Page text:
Erik and Mia both being playable feels like a missed opportunity to add a much-needed wrinkle to the gameplay. Because both the protagonists play the same and have nearly identical personalities, it made the dual protagonist feature feel unnecessary. Giving them different abilities would have at least opened up some additional puzzle-solving opportunities by switching between them.

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Captured on Nintendo Switch (Docked)

Every mechanic in Dragon Quest Treasures is a good, if simplified, take on a JRPG mechanic, adding to the feeling that this game is for younger players. Finding treasure is just a case of issuing a command and being pointed in the right direction by your magical dagger. When you get close enough, your monster companions will have a 'vision' of where it is, forcing you to check your surroundings until you spot it and dig it up. It is a fun mechanic, though it becomes repetitive after a few hours of doing it.Though there is a fun visual nod to how each monster sees things in a slightly different way. Dracky companions see the world in black and white and orcs have a kind of ultraviolet vision, for example. It is a small touch that makes the monster-vision moments feel like more than just getting a different snapshot to help you find the treasure.

Dragon Quest Treasures has some limited online functionality which consists of entering other players' “worlds” and hiding a copy of your own treasure on one of the floating islands there. It wasn’t activated when we tried to test it ahead of release, but it seems intended to encourage players to help each other build their treasure hoards. You can also send some of your monsters to other bases as part of their welcoming party, which is a purely cosmetic touch but could be an exciting way to see just what sort of monsters are out there to recruit.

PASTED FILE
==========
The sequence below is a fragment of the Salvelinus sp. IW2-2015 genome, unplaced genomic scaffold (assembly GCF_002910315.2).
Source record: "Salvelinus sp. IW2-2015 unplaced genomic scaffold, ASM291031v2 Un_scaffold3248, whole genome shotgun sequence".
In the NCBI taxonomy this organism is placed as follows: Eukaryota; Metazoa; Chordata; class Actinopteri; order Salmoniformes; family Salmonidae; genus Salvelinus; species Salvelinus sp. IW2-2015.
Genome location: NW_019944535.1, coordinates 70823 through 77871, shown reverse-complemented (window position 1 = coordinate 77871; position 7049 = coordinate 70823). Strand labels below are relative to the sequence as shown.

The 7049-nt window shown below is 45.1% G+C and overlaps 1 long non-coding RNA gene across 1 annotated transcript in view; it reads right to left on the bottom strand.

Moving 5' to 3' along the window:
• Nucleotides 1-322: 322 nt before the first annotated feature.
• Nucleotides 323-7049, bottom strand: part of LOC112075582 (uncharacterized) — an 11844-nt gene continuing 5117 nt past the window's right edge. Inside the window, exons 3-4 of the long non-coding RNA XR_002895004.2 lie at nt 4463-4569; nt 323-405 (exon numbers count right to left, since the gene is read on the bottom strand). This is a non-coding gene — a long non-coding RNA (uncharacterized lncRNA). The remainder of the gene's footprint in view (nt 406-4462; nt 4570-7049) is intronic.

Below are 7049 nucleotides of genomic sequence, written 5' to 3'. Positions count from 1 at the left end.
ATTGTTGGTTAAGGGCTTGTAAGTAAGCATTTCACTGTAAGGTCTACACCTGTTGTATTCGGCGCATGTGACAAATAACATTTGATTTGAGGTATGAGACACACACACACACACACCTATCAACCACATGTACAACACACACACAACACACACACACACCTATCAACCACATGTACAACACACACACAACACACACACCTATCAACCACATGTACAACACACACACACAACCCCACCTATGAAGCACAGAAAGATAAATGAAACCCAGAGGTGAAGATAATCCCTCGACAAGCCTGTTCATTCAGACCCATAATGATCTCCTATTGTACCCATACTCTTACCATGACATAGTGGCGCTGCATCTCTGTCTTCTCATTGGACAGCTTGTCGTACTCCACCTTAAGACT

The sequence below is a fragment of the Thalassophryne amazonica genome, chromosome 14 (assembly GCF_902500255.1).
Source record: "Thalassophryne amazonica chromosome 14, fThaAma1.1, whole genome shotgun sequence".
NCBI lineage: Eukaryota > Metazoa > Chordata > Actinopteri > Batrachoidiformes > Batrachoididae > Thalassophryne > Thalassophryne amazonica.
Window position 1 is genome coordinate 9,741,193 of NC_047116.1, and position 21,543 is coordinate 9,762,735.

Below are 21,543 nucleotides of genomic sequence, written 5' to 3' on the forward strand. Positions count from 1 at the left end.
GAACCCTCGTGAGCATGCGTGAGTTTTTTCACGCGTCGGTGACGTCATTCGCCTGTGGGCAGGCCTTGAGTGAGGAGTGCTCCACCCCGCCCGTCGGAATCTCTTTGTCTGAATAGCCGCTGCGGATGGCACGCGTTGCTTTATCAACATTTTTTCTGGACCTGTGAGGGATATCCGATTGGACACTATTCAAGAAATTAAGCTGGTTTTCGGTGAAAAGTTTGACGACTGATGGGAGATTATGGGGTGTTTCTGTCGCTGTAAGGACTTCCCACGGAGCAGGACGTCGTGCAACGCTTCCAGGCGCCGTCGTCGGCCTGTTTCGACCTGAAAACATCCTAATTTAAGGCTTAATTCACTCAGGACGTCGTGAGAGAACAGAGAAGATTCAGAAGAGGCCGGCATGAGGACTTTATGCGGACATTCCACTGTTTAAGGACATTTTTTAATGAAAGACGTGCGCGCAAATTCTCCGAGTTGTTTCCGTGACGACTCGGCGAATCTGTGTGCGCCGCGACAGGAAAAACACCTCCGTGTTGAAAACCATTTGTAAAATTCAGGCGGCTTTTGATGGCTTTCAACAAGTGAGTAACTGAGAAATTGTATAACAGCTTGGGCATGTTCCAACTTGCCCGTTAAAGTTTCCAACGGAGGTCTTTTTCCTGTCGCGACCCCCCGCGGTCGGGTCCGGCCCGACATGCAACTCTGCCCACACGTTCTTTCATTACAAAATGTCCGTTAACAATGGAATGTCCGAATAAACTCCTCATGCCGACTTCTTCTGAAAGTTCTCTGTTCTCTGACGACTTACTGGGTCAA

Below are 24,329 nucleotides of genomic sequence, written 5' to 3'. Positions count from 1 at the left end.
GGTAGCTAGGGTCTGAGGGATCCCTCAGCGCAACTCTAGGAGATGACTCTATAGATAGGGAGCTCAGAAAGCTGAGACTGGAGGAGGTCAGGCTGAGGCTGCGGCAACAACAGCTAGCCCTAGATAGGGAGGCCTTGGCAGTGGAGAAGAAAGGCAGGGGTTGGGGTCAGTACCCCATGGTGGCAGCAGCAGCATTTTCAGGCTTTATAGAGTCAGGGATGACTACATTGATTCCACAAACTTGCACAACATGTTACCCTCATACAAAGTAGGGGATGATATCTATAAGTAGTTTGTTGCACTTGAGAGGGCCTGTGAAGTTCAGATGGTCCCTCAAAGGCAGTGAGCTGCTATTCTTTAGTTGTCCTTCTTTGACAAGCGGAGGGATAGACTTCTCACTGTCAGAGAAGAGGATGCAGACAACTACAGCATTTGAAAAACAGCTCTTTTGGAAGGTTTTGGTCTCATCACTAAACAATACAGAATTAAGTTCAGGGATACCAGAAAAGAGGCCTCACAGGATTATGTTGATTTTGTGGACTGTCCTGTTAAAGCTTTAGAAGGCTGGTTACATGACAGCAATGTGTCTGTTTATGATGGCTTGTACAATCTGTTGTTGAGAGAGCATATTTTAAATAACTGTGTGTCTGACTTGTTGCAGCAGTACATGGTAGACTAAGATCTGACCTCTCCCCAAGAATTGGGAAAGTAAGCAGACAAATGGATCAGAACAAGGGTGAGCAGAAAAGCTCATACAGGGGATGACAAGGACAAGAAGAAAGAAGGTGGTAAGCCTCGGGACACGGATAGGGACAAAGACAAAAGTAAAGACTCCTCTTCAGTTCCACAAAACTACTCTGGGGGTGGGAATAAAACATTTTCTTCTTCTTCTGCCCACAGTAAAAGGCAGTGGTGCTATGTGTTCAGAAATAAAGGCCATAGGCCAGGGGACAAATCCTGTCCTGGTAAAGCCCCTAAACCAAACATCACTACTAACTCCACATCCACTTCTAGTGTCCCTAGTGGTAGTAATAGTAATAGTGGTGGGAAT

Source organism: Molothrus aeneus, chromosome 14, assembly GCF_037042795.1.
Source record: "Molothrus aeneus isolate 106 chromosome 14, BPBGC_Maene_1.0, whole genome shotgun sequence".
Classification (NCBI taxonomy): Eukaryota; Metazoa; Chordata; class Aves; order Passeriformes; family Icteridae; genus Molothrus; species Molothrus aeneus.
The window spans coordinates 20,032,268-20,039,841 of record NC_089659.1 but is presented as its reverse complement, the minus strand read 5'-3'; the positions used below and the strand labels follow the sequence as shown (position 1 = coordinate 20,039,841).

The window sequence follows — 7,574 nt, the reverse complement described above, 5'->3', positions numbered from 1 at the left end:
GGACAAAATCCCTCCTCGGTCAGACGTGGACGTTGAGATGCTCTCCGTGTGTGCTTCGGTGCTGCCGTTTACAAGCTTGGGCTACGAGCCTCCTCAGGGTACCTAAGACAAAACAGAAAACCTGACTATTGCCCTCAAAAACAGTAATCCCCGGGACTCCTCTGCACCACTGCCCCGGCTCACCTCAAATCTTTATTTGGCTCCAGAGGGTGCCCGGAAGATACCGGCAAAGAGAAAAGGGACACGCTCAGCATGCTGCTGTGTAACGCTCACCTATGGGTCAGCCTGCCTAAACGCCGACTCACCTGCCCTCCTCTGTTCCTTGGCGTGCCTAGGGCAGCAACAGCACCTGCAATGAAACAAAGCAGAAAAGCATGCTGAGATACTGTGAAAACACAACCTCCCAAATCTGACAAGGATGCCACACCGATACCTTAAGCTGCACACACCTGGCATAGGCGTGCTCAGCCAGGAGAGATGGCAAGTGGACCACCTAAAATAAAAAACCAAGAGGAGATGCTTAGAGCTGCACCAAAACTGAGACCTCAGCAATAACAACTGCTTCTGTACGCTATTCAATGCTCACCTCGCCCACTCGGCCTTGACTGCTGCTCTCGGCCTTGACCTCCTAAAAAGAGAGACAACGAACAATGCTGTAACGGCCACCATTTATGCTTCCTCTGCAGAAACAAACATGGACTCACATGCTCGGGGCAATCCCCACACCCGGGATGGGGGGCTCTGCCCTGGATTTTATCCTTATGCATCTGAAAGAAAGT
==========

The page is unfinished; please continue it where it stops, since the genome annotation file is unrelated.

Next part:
The gameplay and plot might be more kid-friendly fare, but this is still a Dragon Quest game, which comes with certain expectations. The music sounds right at home in the series, hitting all the dramatic highs and sombre notes that you’d expect. The animation and character designs are colourful and full of personality and charm, from the massive boss battles to the small touches like how Erik and Mia put their daggers away with a dramatic flourish. It isn’t the best-looking Dragon Quest game out there but it is still beautiful to see and hear it all in action.

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Captured on Nintendo Switch (Handheld/Undocked)

Dragon Quest Treasures plays like an introduction to JRPGs, but that doesn’t mean that there isn’t a lot of fun to be had in it. The characters are simple but charming and the monsters all have the classic Dragon Quest designs that returning fans will expect, while the focus on exploration over combat makes this entry perfect for those who want a more relaxed gameplay experience. If you've got a young person in your life that is curious about JRPGs, this is a great way to get them hooked on the genre.

Conclusion

If you go in expecting to sink 100 hours into Dragon Quest Treasures or think you’ll get the same kind of intricate plot that the series is known for, you’ll come away disappointed. However, if you are a younger gamer that is itching for a taste of what a JRPG is like or you just want something laid back to tackle, there is a lot of fun to be had here. Everything you’d expect in a JRPG is in this game, just stripped back to the basics, all adorned with that timeless Dragon Quest charm.